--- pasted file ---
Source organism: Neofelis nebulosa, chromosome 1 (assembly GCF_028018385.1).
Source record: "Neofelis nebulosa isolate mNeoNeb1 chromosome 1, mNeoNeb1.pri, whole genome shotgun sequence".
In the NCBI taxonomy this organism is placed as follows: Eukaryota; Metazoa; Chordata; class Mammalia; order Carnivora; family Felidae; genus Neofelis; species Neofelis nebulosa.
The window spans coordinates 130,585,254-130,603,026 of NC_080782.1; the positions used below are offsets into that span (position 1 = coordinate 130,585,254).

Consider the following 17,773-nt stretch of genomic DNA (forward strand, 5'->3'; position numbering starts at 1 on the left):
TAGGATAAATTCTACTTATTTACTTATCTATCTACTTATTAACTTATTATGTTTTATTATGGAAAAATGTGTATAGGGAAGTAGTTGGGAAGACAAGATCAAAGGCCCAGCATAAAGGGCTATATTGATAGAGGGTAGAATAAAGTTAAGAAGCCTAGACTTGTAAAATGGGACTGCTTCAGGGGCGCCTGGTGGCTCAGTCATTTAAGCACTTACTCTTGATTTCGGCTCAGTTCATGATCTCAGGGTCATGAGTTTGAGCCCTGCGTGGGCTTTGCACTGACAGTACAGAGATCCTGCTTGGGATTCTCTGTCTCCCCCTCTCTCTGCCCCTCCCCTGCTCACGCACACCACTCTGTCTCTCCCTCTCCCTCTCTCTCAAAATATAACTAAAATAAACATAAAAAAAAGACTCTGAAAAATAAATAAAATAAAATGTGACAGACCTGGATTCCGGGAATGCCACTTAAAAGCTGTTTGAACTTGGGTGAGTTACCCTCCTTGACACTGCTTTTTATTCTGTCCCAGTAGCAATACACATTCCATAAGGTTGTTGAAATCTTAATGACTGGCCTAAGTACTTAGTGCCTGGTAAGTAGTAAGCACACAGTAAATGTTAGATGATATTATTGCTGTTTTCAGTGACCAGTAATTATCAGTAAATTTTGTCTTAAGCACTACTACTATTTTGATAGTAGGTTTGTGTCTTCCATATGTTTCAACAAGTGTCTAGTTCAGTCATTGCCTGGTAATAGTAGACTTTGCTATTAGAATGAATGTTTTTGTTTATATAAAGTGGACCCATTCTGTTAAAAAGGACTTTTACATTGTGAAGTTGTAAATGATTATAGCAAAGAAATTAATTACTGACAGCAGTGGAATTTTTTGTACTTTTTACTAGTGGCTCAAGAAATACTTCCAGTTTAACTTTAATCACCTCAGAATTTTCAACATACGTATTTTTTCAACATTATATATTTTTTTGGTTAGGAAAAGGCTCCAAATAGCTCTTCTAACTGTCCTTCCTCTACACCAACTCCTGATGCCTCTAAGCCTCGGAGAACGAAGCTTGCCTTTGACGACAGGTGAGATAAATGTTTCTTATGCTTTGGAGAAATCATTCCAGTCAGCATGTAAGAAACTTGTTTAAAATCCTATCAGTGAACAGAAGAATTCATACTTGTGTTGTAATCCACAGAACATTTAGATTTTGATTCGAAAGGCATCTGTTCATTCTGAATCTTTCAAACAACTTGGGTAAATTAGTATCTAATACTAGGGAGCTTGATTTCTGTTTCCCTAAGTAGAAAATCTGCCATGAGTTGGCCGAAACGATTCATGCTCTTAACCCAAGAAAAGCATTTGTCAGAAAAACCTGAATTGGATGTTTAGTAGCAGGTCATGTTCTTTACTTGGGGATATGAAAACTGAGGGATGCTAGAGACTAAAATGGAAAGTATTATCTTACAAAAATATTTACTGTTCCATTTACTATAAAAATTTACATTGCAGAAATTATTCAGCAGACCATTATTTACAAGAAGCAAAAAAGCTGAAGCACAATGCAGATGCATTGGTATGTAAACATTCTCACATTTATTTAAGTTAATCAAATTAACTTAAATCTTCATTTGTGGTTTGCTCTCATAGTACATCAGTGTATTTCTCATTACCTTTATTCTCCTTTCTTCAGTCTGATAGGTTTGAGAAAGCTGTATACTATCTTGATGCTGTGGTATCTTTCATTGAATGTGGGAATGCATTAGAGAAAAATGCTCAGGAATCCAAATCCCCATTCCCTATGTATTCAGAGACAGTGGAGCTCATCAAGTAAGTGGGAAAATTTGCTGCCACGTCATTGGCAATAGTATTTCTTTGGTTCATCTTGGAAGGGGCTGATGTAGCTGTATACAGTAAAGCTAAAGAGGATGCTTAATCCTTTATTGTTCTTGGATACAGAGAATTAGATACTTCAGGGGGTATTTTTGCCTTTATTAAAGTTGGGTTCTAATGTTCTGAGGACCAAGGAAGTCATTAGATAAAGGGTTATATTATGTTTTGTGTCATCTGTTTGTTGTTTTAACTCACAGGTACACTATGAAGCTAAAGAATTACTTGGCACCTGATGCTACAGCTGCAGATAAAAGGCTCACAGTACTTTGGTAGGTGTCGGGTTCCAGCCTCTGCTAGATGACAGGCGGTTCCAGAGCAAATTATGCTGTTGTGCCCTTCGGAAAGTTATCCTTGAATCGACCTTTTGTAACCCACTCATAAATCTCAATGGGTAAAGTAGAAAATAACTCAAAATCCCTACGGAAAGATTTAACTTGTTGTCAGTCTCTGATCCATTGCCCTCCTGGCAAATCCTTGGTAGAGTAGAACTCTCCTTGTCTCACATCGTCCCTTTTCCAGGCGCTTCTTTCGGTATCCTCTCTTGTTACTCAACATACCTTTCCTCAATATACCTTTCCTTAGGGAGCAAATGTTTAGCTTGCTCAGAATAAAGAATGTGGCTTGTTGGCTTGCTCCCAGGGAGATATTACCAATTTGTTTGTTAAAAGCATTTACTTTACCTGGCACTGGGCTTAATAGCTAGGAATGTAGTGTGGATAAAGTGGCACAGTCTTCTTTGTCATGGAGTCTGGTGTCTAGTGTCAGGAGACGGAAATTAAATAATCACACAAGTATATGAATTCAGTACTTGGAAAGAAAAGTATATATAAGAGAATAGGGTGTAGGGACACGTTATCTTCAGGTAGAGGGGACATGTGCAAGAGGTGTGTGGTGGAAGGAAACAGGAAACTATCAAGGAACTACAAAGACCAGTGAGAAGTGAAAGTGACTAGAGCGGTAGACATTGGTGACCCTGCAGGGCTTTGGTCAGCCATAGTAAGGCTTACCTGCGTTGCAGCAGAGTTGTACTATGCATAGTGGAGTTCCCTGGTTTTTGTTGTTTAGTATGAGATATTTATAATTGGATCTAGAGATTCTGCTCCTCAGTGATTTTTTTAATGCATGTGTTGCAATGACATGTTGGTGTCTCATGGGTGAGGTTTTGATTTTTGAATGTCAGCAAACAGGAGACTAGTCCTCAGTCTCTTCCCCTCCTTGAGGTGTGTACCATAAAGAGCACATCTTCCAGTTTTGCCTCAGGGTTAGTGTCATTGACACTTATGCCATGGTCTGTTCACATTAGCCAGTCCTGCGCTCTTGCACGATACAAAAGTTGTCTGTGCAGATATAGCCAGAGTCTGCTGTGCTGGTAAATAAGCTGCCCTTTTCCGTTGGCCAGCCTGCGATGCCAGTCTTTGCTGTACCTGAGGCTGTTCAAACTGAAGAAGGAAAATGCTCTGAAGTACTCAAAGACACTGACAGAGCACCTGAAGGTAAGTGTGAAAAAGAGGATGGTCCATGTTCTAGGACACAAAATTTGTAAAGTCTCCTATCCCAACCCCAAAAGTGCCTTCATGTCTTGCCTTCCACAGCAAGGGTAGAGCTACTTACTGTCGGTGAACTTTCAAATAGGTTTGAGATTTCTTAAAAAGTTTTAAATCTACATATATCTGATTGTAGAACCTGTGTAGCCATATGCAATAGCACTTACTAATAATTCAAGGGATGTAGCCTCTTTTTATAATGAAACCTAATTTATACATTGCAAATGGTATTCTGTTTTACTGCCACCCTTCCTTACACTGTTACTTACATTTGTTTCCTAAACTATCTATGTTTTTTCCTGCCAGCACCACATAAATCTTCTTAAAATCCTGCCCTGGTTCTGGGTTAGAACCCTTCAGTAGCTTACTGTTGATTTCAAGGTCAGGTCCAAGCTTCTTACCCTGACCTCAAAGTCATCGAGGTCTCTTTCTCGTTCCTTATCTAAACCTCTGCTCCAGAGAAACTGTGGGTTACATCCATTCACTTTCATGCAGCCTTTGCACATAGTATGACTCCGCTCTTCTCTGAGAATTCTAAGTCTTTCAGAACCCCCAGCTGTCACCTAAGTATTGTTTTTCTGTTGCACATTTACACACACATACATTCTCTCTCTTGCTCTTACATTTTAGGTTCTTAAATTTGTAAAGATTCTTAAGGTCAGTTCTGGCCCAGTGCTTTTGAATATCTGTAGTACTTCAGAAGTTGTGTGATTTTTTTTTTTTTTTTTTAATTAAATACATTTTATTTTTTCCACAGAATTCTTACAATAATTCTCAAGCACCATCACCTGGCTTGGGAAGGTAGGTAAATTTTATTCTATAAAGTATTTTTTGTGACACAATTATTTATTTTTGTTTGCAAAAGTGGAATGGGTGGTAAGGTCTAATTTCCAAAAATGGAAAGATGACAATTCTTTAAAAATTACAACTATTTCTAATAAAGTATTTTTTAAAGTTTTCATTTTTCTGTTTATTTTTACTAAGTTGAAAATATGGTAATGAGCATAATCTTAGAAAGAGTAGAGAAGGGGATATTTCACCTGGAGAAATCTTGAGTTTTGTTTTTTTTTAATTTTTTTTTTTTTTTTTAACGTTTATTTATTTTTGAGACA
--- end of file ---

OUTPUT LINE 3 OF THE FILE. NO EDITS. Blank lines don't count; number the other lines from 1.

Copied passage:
In the NCBI taxonomy this organism is placed as follows: Eukaryota; Metazoa; Chordata; class Mammalia; order Carnivora; family Felidae; genus Neofelis; species Neofelis nebulosa.